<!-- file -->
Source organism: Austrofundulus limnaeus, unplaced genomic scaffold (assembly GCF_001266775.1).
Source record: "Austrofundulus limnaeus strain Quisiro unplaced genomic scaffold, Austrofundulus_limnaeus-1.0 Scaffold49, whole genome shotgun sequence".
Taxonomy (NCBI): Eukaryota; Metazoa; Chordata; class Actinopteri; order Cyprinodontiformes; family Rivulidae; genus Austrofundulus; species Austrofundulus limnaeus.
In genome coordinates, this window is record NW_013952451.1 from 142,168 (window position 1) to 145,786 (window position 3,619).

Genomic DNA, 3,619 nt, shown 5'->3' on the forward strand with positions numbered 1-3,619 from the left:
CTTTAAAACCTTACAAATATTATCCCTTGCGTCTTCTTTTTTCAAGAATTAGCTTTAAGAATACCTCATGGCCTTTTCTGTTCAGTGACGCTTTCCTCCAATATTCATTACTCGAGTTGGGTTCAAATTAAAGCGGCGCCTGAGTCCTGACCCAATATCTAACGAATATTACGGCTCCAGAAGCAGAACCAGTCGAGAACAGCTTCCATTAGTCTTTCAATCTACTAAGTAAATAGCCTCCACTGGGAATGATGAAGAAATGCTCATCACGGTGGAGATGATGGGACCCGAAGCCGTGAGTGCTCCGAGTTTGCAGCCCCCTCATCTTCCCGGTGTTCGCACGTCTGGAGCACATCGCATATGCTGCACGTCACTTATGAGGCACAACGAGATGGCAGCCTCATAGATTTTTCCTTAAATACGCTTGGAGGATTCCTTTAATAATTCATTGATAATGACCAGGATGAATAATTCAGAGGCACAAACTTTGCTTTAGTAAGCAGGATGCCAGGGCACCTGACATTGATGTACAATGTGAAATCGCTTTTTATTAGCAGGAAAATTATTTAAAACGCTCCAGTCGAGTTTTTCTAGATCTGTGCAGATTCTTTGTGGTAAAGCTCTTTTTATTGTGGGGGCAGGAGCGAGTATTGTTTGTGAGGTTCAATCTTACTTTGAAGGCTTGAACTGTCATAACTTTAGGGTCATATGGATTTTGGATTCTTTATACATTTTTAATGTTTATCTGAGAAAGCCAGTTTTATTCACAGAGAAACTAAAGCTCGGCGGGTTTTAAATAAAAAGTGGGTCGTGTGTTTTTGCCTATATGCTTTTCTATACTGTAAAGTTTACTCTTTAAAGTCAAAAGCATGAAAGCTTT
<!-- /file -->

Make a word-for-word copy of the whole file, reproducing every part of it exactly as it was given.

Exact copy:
Source organism: Austrofundulus limnaeus, unplaced genomic scaffold (assembly GCF_001266775.1).
Source record: "Austrofundulus limnaeus strain Quisiro unplaced genomic scaffold, Austrofundulus_limnaeus-1.0 Scaffold49, whole genome shotgun sequence".
Taxonomy (NCBI): Eukaryota; Metazoa; Chordata; class Actinopteri; order Cyprinodontiformes; family Rivulidae; genus Austrofundulus; species Austrofundulus limnaeus.
In genome coordinates, this window is record NW_013952451.1 from 142,168 (window position 1) to 145,786 (window position 3,619).

Genomic DNA, 3,619 nt, shown 5'->3' on the forward strand with positions numbered 1-3,619 from the left:
CTTTAAAACCTTACAAATATTATCCCTTGCGTCTTCTTTTTTCAAGAATTAGCTTTAAGAATACCTCATGGCCTTTTCTGTTCAGTGACGCTTTCCTCCAATATTCATTACTCGAGTTGGGTTCAAATTAAAGCGGCGCCTGAGTCCTGACCCAATATCTAACGAATATTACGGCTCCAGAAGCAGAACCAGTCGAGAACAGCTTCCATTAGTCTTTCAATCTACTAAGTAAATAGCCTCCACTGGGAATGATGAAGAAATGCTCATCACGGTGGAGATGATGGGACCCGAAGCCGTGAGTGCTCCGAGTTTGCAGCCCCCTCATCTTCCCGGTGTTCGCACGTCTGGAGCACATCGCATATGCTGCACGTCACTTATGAGGCACAACGAGATGGCAGCCTCATAGATTTTTCCTTAAATACGCTTGGAGGATTCCTTTAATAATTCATTGATAATGACCAGGATGAATAATTCAGAGGCACAAACTTTGCTTTAGTAAGCAGGATGCCAGGGCACCTGACATTGATGTACAATGTGAAATCGCTTTTTATTAGCAGGAAAATTATTTAAAACGCTCCAGTCGAGTTTTTCTAGATCTGTGCAGATTCTTTGTGGTAAAGCTCTTTTTATTGTGGGGGCAGGAGCGAGTATTGTTTGTGAGGTTCAATCTTACTTTGAAGGCTTGAACTGTCATAACTTTAGGGTCATATGGATTTTGGATTCTTTATACATTTTTAATGTTTATCTGAGAAAGCCAGTTTTATTCACAGAGAAACTAAAGCTCGGCGGGTTTTAAATAAAAAGTGGGTCGTGTGTTTTTGCCTATATGCTTTTCTATACTGTAAAGTTTACTCTTTAAAGTCAAAAGCATGAAAGCTTT